The publication of a haplotype tree of human mitochondrial DNA variation in 1987 provoked a controversy about the details of recent human evolution that continues to this day. Now many haplotype trees are available, and new analytical techniques exist for testing hypotheses about recent evolutionary history using haplotype trees. Here I present formal statistical analysis of human haplotype trees for mitochondrial DNA, Y-chromosomal DNA, two X-linked regions and six autosomal regions. A coherent picture of recent human evolution emerges with two major themes. First is the dominant role that Africa has played in shaping the modern human gene pool through at least two - not one - major expansions after the original range extension of Homo erectus out of Africa. Second is the ubiquity of genetic interchange between human populations, both in terms of recurrent gene flow constrained by geographical distance and of major population expansion events resulting in interbreeding, not replacement.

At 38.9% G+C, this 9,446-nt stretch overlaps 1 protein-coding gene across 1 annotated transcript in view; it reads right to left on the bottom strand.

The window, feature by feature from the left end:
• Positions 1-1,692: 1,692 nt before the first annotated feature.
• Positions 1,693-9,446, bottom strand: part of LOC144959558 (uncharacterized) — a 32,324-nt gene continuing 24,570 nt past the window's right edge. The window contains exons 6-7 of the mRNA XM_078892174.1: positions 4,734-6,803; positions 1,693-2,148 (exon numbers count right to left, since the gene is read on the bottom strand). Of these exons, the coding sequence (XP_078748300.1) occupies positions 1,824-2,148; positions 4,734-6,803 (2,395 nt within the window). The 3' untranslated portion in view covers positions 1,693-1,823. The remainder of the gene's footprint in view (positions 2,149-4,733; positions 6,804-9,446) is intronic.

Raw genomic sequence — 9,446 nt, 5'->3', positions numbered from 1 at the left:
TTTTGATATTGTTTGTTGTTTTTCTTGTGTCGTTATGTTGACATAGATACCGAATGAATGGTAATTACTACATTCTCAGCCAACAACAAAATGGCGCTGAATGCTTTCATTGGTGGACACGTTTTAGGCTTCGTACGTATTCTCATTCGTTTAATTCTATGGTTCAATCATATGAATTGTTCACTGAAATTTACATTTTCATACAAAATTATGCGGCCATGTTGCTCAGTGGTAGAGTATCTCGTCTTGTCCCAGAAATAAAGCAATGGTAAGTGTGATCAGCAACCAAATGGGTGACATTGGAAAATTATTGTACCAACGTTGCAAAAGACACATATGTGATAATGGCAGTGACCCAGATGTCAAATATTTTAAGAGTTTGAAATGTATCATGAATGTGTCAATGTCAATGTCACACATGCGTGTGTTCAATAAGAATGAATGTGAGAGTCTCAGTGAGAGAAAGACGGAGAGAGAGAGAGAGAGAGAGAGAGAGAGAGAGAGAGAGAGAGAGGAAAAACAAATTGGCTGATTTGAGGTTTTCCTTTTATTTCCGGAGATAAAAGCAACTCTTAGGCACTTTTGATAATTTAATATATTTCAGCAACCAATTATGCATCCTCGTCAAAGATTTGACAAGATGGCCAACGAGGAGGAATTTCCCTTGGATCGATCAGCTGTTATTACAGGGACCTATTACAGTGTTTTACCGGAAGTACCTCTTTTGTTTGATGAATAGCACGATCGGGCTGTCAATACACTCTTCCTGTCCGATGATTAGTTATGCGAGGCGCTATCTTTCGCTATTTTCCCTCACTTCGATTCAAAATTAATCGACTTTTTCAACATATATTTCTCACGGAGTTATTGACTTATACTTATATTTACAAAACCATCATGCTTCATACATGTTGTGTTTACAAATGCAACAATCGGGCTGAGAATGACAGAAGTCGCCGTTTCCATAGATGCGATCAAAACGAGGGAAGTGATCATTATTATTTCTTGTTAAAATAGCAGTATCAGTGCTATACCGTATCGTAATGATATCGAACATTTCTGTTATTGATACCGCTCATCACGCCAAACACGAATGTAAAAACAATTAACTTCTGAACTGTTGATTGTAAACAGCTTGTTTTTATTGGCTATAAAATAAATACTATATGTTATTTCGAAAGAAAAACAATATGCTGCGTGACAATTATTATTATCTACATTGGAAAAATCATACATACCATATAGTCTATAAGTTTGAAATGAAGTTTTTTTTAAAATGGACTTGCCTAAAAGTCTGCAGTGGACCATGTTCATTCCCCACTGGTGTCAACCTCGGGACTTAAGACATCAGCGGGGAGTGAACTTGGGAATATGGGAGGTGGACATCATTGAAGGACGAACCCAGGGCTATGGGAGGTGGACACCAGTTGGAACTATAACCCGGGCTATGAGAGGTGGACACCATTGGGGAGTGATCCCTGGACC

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I thank J. Brisson, J. Hess, R. Koch, M. Kramer, R. Robertson and J. Strasburg for suggestions on an earlier draft of this manuscript. I also thank E. Trinkhaus and J. Relethford for their reviews. This work was supported in part by a Burroughs Wellcome Fund Innovation Award in Functional Genomics.
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